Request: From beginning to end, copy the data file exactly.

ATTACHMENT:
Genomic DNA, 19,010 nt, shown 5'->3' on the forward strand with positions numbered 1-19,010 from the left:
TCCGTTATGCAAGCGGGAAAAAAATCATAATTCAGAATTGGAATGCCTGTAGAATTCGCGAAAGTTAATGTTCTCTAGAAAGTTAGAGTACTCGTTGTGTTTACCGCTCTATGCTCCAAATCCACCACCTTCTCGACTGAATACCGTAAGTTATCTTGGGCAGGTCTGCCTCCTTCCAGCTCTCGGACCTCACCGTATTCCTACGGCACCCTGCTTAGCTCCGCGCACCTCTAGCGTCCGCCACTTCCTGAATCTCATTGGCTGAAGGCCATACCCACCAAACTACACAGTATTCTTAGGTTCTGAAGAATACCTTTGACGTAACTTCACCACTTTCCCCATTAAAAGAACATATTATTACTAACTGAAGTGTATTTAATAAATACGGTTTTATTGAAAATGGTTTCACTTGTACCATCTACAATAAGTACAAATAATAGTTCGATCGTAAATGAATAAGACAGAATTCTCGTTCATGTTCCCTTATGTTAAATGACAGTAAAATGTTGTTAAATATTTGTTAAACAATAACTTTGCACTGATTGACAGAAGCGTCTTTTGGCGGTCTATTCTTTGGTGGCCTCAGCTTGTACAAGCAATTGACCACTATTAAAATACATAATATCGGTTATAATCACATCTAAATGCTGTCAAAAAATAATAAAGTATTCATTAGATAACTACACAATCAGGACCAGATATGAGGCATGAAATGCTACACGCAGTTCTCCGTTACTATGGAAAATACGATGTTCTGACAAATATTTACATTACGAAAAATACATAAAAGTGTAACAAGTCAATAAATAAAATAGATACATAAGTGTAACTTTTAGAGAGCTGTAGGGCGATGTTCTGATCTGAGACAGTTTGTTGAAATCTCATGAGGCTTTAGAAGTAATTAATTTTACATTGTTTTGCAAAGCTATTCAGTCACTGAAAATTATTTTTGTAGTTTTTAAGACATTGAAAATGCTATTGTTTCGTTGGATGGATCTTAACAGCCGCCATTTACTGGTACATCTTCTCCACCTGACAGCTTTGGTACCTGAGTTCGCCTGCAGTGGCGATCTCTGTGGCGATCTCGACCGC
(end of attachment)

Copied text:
Genomic DNA, 19,010 nt, shown 5'->3' on the forward strand with positions numbered 1-19,010 from the left:
TCCGTTATGCAAGCGGGAAAAAAATCATAATTCAGAATTGGAATGCCTGTAGAATTCGCGAAAGTTAATGTTCTCTAGAAAGTTAGAGTACTCGTTGTGTTTACCGCTCTATGCTCCAAATCCACCACCTTCTCGACTGAATACCGTAAGTTATCTTGGGCAGGTCTGCCTCCTTCCAGCTCTCGGACCTCACCGTATTCCTACGGCACCCTGCTTAGCTCCGCGCACCTCTAGCGTCCGCCACTTCCTGAATCTCATTGGCTGAAGGCCATACCCACCAAACTACACAGTATTCTTAGGTTCTGAAGAATACCTTTGACGTAACTTCACCACTTTCCCCATTAAAAGAACATATTATTACTAACTGAAGTGTATTTAATAAATACGGTTTTATTGAAAATGGTTTCACTTGTACCATCTACAATAAGTACAAATAATAGTTCGATCGTAAATGAATAAGACAGAATTCTCGTTCATGTTCCCTTATGTTAAATGACAGTAAAATGTTGTTAAATATTTGTTAAACAATAACTTTGCACTGATTGACAGAAGCGTCTTTTGGCGGTCTATTCTTTGGTGGCCTCAGCTTGTACAAGCAATTGACCACTATTAAAATACATAATATCGGTTATAATCACATCTAAATGCTGTCAAAAAATAATAAAGTATTCATTAGATAACTACACAATCAGGACCAGATATGAGGCATGAAATGCTACACGCAGTTCTCCGTTACTATGGAAAATACGATGTTCTGACAAATATTTACATTACGAAAAATACATAAAAGTGTAACAAGTCAATAAATAAAATAGATACATAAGTGTAACTTTTAGAGAGCTGTAGGGCGATGTTCTGATCTGAGACAGTTTGTTGAAATCTCATGAGGCTTTAGAAGTAATTAATTTTACATTGTTTTGCAAAGCTATTCAGTCACTGAAAATTATTTTTGTAGTTTTTAAGACATTGAAAATGCTATTGTTTCGTTGGATGGATCTTAACAGCCGCCATTTACTGGTACATCTTCTCCACCTGACAGCTTTGGTACCTGAGTTCGCCTGCAGTGGCGATCTCTGTGGCGATCTCGACCGC